“We often succeed in teaching our pupils ‘subjects,’ we fail lamentably on the whole in teaching them how to think.”
- Dorothy Sayers
Why do we do what we do? Because our goal is to develop students who love the Lord and are equipped to do His work in all fields and all facets of life.
The world we live in is dynamic, not static. Ironically, the best way to prepare students for an ever-changing world is by following an ancient philosophy of education. Classical education believes that by teaching students the grammar or foundation of all subjects, guiding them how to think about those subjects (like logicians, mathematicians, scientists, artists, authors...), and coaching them on how to articulate themselves well orally and in writing, students will develop the fortitude and tools to handle the complexity of life.
Please take a look at the results of a study completed by the Association of Classical Christian Schools. It shows that classically educated students outperform their public, traditional Christian, and homeschooled peers on all worldly and godly measures.
What is Classical Education?
“Like a fine old steam engine train, the Trivium is the engine, the classical content of the great works are the fuels and the tracks are the truths of God’s Word.”
Classical Christian education is a time-tested educational philosophy which affirms a biblical worldview, incorporates methods based on our understanding of student development, cultivates virtue, orients student reasoning through the Trivium, and interacts with the historical Great Books.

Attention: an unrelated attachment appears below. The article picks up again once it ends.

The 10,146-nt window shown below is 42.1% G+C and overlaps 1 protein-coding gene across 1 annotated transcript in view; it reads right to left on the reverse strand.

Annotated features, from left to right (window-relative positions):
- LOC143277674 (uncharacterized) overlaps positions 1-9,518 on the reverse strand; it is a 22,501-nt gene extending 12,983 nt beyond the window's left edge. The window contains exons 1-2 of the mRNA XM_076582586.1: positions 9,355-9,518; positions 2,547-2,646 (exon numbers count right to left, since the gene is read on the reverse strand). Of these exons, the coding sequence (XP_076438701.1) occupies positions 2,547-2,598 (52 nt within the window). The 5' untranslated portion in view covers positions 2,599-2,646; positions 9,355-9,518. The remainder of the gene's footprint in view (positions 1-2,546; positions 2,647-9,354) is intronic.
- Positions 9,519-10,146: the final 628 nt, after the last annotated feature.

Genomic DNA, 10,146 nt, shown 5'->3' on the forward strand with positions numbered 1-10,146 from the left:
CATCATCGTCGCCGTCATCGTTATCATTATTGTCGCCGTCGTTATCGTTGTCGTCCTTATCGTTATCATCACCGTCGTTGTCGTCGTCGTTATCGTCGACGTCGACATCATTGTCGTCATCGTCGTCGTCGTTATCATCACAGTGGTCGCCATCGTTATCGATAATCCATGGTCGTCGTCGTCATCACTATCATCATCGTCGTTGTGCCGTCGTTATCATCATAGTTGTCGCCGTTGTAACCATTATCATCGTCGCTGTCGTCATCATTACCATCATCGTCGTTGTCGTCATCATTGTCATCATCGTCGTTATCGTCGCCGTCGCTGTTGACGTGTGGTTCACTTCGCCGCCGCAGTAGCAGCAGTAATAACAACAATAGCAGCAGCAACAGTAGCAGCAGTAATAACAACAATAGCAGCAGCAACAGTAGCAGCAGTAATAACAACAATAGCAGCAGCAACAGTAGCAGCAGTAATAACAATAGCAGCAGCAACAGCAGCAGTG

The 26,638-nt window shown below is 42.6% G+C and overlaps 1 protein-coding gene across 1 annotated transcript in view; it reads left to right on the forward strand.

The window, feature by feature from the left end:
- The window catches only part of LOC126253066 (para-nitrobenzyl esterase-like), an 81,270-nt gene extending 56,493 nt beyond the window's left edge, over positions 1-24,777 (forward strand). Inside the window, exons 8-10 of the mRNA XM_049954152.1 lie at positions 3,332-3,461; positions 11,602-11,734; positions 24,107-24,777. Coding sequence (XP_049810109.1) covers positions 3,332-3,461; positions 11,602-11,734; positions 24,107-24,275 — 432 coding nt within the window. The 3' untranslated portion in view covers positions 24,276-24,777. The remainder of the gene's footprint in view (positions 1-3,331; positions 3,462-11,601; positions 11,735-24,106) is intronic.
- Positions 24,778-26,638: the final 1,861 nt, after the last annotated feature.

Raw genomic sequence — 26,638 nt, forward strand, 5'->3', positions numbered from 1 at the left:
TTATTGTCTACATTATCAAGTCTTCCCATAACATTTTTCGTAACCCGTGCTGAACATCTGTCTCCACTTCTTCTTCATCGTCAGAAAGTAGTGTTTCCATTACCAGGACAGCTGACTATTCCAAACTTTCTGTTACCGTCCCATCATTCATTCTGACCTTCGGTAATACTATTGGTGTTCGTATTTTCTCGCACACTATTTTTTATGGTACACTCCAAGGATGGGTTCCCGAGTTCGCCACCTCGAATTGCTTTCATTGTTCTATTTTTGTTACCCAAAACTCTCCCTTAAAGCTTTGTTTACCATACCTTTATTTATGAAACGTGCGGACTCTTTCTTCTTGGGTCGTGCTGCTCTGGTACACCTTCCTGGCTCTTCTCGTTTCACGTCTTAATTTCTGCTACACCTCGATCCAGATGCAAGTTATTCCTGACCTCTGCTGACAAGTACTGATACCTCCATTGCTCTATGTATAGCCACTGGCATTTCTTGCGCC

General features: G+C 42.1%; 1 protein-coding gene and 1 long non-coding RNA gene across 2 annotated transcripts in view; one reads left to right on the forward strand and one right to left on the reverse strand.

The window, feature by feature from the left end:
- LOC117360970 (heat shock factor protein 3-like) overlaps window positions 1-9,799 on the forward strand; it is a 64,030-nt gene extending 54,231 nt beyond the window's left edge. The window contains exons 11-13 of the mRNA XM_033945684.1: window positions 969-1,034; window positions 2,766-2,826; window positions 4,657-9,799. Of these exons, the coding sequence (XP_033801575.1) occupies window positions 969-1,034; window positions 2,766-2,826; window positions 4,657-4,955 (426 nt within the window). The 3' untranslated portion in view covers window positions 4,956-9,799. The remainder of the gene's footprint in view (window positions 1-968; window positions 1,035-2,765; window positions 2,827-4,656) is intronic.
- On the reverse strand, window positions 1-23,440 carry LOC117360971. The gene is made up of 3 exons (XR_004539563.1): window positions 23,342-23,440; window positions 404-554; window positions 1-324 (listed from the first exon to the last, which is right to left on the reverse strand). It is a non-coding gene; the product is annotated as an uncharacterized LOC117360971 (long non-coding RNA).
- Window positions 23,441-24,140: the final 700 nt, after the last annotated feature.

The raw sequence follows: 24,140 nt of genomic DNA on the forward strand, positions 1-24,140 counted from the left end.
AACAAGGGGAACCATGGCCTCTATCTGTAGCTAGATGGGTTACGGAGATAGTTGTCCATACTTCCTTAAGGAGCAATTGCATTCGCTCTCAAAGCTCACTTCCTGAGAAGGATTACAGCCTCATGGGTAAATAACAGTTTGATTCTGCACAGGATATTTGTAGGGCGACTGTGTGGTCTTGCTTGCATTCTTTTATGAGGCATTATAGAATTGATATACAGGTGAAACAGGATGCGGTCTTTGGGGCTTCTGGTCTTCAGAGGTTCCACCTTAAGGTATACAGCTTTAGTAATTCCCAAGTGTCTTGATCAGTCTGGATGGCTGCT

Classical education emphasizes the seeking after of truth, goodness, and beauty and the study of the liberal arts and the great books. The classical approach focuses on teaching students how to learn and how to think.
The classical philosophy of education was followed to produce countless great leaders, inventors, scientists, writers, philosophers, theologians, physicians, lawyers, artists, and musicians over the centuries.
What makes classical education so effective? It is the philosphy's approach to what, how, and when students are taught. Regardless of their learning style, children learn in three stages (grammar, logic/dialectic, and rhetoric), known as the trivium. In the grammar stage (K–6), students are naturally adept at memorizing facts, so it is the proper time to teach them the foundational truths (who, what, where, when) of each subject through chanting and singing. In the logic stage (grades 7–8), students are naturally more argumentative and begin to question...everything. They want to know the “why” of something—the logic behind it. During this stage, students learn formal logic and critical thinking, and how to argue winsomely. The rhetoric stage (grades 9–12) is naturally when students become independent thinkers and communicators. They study and practice critical writing and classical rhetoric, the art of persuasive speaking and effective writing.
It is this approach to teaching students based on their developmental stage that makes this approach so effective.
If you'd like to learn more about classical education, we highly recommend Recovering the Lost Tools of Learning by Douglas Wilson and An Introduction to Classical Education by Christopher Perrin.